Kids set for Bacteria Combat with launch of new app
A new game developed by a PhD student from the University of Glasgow is aiming to help kids understand more about the complicated system of bacteria which live in their gut and how they are affected by antibiotics.
Microbiology student Carla Louise Brown took the lead in developing the game, Bacteria Combat, which is available for Android devices now.
Bacteria Combat is a Top Trumps-style game aimed at players aged between 8 and 13. Players are given cards representing a wide range of ‘friendly’ and ‘harmful’ bacteria. They face off against a computer-controlled ‘Bacteria Bot’ by pitting their bacteria’s strength, regeneration, speed and resistance scores against each other, with the highest scores winning the round.
Each card also provides a picture of the bacteria and a short description of their characteristics, helping players to learn more about the world of bacteria. ‘Joker’ cards representing antibiotics can also help to banish bad bacteria and win the round.
Behind the fun gameplay, however, is a serious message. Widespread misuse and overuse of antibiotic medications in human and animals over decades has led to the problem of antibiotic resistance, where microbes become less affected by medications which have proved successful in improving health in the past. This has led to a dwindling supply of effective antimicrobial therapies.
Disruption of beneficial gut bacteria via increased antibiotic exposure in childhood is also linked to the development of asthma, obesity, autism and inflammatory bowel disease.
The game originally began with a set of actual cards depicting the bacteria, created by Carla in partnership with Edinburgh-based graphic designer Siam Colvine. After the success of the card game in schools across Scotland, Brown teamed up with a Dundee-based game development company, Future Fossil Studios, to create the Bacteria Combat app. Future Fossil Studios’ previous work includes the Princes Trust Games Design projects and Dare Schools Challenge.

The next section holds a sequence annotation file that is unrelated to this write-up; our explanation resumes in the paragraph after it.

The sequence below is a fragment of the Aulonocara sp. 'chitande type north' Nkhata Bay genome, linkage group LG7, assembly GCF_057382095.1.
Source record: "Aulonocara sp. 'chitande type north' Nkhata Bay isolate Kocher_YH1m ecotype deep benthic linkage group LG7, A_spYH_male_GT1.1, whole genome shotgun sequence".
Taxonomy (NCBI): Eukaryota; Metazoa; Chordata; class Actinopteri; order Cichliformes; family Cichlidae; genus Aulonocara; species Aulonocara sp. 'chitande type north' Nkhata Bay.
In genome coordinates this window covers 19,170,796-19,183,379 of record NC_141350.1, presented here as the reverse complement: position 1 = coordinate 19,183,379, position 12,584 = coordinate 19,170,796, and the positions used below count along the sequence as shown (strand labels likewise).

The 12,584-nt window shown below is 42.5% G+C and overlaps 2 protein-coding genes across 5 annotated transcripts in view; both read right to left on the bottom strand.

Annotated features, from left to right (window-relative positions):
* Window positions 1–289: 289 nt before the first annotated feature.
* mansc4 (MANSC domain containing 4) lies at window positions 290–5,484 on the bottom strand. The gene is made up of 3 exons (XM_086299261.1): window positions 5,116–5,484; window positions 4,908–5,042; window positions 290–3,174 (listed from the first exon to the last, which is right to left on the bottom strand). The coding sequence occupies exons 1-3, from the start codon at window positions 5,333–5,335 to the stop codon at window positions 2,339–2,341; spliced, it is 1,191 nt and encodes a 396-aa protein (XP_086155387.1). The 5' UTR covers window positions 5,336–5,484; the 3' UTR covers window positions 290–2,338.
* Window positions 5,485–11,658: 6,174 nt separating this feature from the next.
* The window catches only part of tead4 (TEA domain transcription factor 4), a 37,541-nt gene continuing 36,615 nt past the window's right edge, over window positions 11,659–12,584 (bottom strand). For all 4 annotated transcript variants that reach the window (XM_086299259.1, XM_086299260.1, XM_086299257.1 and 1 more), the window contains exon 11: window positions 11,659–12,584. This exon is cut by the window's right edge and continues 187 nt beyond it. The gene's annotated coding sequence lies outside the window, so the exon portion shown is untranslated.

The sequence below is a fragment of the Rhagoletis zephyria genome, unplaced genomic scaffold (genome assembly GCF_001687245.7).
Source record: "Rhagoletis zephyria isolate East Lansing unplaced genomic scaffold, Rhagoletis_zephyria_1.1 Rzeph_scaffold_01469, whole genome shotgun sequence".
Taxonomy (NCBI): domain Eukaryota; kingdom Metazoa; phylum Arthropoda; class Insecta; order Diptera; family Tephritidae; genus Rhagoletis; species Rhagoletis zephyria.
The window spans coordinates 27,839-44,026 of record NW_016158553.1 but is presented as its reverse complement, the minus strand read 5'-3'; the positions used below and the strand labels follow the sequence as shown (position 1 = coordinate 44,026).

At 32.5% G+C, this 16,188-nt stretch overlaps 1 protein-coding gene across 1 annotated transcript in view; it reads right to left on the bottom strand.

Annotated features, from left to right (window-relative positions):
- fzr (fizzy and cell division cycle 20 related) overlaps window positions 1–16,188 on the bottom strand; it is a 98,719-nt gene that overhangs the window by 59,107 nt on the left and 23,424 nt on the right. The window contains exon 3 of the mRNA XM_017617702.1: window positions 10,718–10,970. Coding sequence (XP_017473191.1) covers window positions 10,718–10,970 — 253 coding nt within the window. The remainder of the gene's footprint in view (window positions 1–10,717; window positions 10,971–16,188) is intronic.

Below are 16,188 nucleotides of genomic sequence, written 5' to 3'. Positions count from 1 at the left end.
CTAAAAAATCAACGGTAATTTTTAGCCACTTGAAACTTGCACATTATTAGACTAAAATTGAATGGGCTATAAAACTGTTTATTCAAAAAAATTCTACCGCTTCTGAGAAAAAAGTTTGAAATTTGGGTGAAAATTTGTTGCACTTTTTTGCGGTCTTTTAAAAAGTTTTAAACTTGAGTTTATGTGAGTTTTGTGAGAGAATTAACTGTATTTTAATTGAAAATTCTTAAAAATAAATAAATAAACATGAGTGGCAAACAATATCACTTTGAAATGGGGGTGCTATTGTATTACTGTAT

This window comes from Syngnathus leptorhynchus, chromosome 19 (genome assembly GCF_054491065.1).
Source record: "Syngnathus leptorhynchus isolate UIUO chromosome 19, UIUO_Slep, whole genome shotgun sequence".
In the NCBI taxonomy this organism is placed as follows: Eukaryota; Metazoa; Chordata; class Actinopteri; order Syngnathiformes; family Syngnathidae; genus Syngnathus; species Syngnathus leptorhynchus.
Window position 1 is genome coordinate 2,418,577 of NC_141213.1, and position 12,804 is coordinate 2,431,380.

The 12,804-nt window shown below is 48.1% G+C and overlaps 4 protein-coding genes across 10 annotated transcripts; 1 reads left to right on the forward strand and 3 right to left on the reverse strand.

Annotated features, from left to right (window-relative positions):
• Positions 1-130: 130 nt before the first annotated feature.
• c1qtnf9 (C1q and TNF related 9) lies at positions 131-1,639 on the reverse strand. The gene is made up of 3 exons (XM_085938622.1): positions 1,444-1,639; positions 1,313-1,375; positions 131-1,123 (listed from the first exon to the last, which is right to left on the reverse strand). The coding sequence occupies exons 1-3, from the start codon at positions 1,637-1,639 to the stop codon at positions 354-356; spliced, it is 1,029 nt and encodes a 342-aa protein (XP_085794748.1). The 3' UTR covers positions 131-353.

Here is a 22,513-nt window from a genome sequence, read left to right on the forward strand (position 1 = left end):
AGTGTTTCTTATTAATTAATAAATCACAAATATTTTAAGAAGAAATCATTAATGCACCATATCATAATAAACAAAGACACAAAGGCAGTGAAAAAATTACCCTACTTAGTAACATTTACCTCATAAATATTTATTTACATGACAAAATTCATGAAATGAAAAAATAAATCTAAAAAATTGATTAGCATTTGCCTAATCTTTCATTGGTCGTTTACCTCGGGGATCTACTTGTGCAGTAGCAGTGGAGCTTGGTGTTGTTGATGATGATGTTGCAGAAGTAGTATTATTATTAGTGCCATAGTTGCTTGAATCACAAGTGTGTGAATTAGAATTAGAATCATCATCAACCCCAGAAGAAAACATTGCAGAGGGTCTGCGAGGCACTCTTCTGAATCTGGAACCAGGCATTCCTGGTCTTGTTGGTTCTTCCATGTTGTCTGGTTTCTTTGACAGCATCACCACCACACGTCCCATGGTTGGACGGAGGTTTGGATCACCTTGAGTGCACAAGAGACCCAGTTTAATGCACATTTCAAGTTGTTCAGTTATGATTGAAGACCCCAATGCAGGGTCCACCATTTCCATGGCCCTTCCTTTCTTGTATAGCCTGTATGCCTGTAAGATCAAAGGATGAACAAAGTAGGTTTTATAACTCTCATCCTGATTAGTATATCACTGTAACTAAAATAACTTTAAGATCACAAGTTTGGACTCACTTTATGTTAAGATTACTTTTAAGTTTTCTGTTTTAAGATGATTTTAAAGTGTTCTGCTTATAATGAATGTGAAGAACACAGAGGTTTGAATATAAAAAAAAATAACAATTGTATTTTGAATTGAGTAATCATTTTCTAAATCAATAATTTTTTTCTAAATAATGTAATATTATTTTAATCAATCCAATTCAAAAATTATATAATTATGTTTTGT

Carla said: “To ensure new classes of antibiotics are used effectively we must also improve public awareness on the specific role of antibiotics against bacteria and also the emerging problem of resistance.
“My PhD involved use of targeted antibiotics which kill only one or two types of bacteria. These are highly distinct from currently used antibiotics termed 'broad spectrum' antibiotics which also kill all of your good bacteria.
“If abused or misused, this type of antibiotic can promote antibiotic resistance which is severely undermining the effectiveness of these drugs today. These health topics are ineffectively communicated to the public and often inaccurately described by the media.
“I have a real passion for education and as I come from a working class background, I value the use of alternative, sustainable and motivational teaching resources which are accessible to all classrooms. I believe that the ‘gamification’ of science can make difficult topics much more easy to grasp.
“If antibiotic resistance is not tackled effectively we are at threat of a 'post-antibiotic era' in which minor infections and surgeries could prove fatal. Education of the public will be an extremely important factor in tackling this problem. It is important that we encourage the public to feel more confident about controlling their own health care. Science games will be a great method for this”.
Antibiotic resistance costs the NHS £1.5 billion per year due to healthcare costs and loss of productivity. Increased public awareness may contribute to reduced pressure on NHS spending in this area of health care.
One solution to this problem is the development of new classes of antibiotics which target specific bacteria and can overcome the problem of resistance.
Carla’s PhD supervisor, Dr Daniel Walker of the University’s Institute of Infection, Immunity and Inflammation, is leading a group which is developing of new classes of antibiotics which target specific bacteria and can overcome the problem of resistance. The group are investigating the efficiency of species specific antibiotics against difficult to treat infections, including the multidrug-resistant Pseudomonas aeruginosa infection.
Distribution of the card game and development of the app were funded by University of Glasgow, the Society for Applied Microbiology, e-Bug, the Society for General Microbiology, the Royal Society of Biology and the Biochemical Society.
Carla Brown has launched her own social enterprise startup, called Game Doctor, which will focus on the development of digital games to educate the public on important health topics.
Bacteria Combat is available from the Google Play store. It can also be played online at http://futurefossilstudios.com/bc/webgl/ A multiplayer version of the app is expected to launch early next year.
Media enquiries: firstname.lastname@example.org / 0141 330 8593
First published: 30 October 2015